The United States Congress stands out for its power in trade matters. In contrast to the jurisdictions highlighted above, it is officially in charge of trade. Still, to ease negotiations, it has often delegated the ability to negotiate trade agreements to the executive branch through the “Trade Promotion Authority” (TPA). Among others, the TPA defines negotiation objectives for the President, prescribes when and how Congress needs to be notified and consulted, and sets limits on the executive’s authority. In the last TPA, during negotiations, Members of Congress (from both the majority and the minority party) were able to become official advisers to the U.S. negotiating delegations and thus gain direct insight into the negotiations themselves. After the conclusion of negotiations, and as long as the negotiated agreement meets the stipulations of the TPA, the agreement benefits from a so-called “fast-track” procedure. This leaves Congress with only a short debate time and a simple up or down vote. Yet if a negotiated agreement strays from the TPA’s stipulations, Congress can add amendments and filibuster its passage. Thus, the TPA is a strong incentive for the executive to negotiate within its scope. Moreover, the TPA can be withdrawn or not renewed. The last TPA expired in 2021. Congressional discussions of specific trade agreements are informed, inter alia, by expert commentary from the U.S. International Trade Commission (USITC) and from official advisory committees on trade with representatives from sub-national governments, labor, business, environmental, and other stakeholders.

Principles for greater parliamentary involvement

Parliamentary involvement is important throughout the lifecycle of trade agreements, starting before negotiations and continuing also after negotiations have been concluded. To that end, a few key principles for the role of parliaments in trade policy are critical:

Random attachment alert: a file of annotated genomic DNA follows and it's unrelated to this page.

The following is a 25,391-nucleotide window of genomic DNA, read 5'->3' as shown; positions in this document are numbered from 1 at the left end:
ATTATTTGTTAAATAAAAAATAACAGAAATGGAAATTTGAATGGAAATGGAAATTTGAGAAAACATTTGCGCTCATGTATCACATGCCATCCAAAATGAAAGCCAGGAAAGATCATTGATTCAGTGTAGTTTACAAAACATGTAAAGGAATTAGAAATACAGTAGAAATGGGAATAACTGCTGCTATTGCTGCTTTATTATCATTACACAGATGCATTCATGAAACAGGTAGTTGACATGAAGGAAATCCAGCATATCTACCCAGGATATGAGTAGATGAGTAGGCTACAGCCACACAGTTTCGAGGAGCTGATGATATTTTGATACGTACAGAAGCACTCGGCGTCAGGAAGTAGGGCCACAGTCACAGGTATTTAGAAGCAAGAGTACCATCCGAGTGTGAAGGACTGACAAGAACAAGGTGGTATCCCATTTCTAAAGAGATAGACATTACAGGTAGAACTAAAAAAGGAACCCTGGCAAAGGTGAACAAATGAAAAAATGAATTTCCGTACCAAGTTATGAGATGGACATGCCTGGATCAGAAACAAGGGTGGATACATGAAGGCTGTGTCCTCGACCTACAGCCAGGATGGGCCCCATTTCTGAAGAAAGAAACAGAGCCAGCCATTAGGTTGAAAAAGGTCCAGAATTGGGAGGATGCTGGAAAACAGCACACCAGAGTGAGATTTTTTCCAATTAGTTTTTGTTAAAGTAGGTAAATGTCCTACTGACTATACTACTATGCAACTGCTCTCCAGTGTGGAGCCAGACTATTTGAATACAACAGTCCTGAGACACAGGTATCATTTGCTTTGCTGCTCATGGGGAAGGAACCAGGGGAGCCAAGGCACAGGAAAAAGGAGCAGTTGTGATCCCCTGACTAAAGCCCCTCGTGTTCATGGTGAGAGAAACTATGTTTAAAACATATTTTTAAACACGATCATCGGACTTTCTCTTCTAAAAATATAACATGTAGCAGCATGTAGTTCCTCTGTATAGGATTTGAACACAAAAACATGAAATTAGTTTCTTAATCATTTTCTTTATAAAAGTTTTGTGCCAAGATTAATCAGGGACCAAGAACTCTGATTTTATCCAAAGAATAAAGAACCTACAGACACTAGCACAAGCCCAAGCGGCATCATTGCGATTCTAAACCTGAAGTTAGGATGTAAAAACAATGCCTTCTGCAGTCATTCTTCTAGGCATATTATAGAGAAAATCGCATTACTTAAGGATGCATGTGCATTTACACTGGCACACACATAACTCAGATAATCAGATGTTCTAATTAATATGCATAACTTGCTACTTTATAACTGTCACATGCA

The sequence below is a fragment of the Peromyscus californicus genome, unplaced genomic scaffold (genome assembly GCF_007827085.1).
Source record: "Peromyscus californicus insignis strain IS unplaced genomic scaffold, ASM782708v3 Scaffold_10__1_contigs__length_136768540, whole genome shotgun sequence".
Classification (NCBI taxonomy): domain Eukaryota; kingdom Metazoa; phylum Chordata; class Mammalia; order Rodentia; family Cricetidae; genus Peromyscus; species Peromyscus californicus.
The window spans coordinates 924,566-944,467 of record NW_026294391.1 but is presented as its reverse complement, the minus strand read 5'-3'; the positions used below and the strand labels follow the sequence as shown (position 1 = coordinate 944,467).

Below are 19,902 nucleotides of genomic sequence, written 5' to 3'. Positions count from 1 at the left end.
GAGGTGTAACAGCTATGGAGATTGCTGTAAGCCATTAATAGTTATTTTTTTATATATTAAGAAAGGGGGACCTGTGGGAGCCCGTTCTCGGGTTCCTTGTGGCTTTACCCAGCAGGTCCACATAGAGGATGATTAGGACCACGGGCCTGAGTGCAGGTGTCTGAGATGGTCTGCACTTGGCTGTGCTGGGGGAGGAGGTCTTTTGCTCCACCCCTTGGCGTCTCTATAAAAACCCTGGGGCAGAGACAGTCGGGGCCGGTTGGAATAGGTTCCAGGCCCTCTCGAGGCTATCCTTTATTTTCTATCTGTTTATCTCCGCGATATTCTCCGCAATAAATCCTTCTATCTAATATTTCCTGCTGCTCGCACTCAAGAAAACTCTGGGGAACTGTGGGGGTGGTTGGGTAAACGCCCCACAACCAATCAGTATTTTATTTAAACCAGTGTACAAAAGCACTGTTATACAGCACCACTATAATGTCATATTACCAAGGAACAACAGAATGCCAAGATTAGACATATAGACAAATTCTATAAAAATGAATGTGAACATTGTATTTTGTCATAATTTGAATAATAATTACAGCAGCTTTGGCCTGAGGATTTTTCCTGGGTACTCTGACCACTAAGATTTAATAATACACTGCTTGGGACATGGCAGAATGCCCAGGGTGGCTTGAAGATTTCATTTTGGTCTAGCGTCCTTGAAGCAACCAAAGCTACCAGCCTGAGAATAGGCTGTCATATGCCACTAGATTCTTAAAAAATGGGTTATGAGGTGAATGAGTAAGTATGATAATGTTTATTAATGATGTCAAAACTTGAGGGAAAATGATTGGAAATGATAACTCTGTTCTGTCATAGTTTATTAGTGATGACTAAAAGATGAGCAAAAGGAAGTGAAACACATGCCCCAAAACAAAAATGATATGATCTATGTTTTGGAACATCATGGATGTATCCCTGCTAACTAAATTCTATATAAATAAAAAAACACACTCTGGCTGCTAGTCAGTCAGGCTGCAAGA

• Build capacity

    To support informed debates over trade policy, parliaments need to ensure that they have the appropriate information and expertise at hand. The committees that deal with trade agreements need expert support to be able to sift through the agreements (that can be in the hundreds and even thousands of pages) to effectively scrutinize essential matters. They also need to work with other parliamentary committees as trade agreements affect many policy areas, e.g., regulation affecting domestic labor, environmental, and tax policy. Important information that can highlight pressing areas and aid parliaments in their work can also come from processes outside of parliament. Examples from the EU and US, as outlined above, are the SIAs, public consultations, and expertise provided by independent bodies of experts.

  • Define the goals of trade policy